NBC 4 New York
Prince Harry's tour of the United States continued with a tour of the damage caused by Sandy on the Jersey shore, and then a visit with young baseball players in East Harlem. Roseanne Colletti reports.
Prince Harry toured two Jersey shore communities ravaged by Sandy on Tuesday, declaring that a sense of "American spirit" was evident in the recovery and resilience of the hard-hit coast.
With New Jersey Gov. Chris Christie as his tour guide, the prince stopped in the towns of Mantoloking and Seaside Heights on a slender barrier island along the Atlantic Ocean and then went to New York City to promote British trade and a community baseball program.
Every one of Mantoloking's 521 homes was damaged or destroyed by Sandy last October, and scores of homes remain piles of rubble. Residents of the wealthy community, largely a summer retreat, were not allowed to move back until February.
There, the prince walked along the Barnegat Bay side where many houses were obliterated, surveying destroyed homes and greeting residents. He and Christie also met with first responders.
"It's the American spirit, isn't it? Everyone getting together and making things right," he said. "It's fantastic."
In Seaside Heights, the prince saw an iconic image of the storm: a roller coaster that plunged off an amusement pier and into the ocean. Its demolition began shortly after he left the shore Tuesday.
He also saw the community's rebuilt boardwalk, which is about two-thirds complete. He and Christie stopped to play a few games on the boardwalk as they toured the community.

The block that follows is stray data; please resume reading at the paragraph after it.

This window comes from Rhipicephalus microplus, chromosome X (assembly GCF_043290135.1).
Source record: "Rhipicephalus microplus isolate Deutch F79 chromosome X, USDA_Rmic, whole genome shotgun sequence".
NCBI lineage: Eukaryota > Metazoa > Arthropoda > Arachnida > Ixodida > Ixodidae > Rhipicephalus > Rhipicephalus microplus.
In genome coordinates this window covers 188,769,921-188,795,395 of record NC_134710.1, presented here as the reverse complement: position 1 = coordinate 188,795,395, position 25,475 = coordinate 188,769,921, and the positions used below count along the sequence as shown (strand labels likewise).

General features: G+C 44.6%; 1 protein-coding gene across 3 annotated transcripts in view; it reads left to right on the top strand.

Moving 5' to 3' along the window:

New Jersey sustained about $37 billion worth of damage from the storm.
The prince arrived in New York City in the early afternoon, stepping off a red double-decker bus in Manhattan with Prime Minister David Cameron as part of a campaign to promote British trade.
Later, the prince visited a baseball diamond in East Harlem, where a royal foundation is involved in a youth baseball program.
While dozens of kids cheered him on, the prince briefly took batting practice from Yankee Mark Teixeira, making contact with all three pitches he saw.
"He's a great athlete. I just said keep your eye on the ball," Teixeira said afterward.
Harry also got some advice from the kids on hitting.
"We were teaching him how to bat," said Rossalyn Arencidia, 9. She said the prince listened and nodded. "I got to say really it was the best thing that ever happened to me."
On Tuesday evening, the prince was the honored guest at a Manhattan fundraiser for the foundation.
The prince began a weeklong visit to the U.S. on May 9.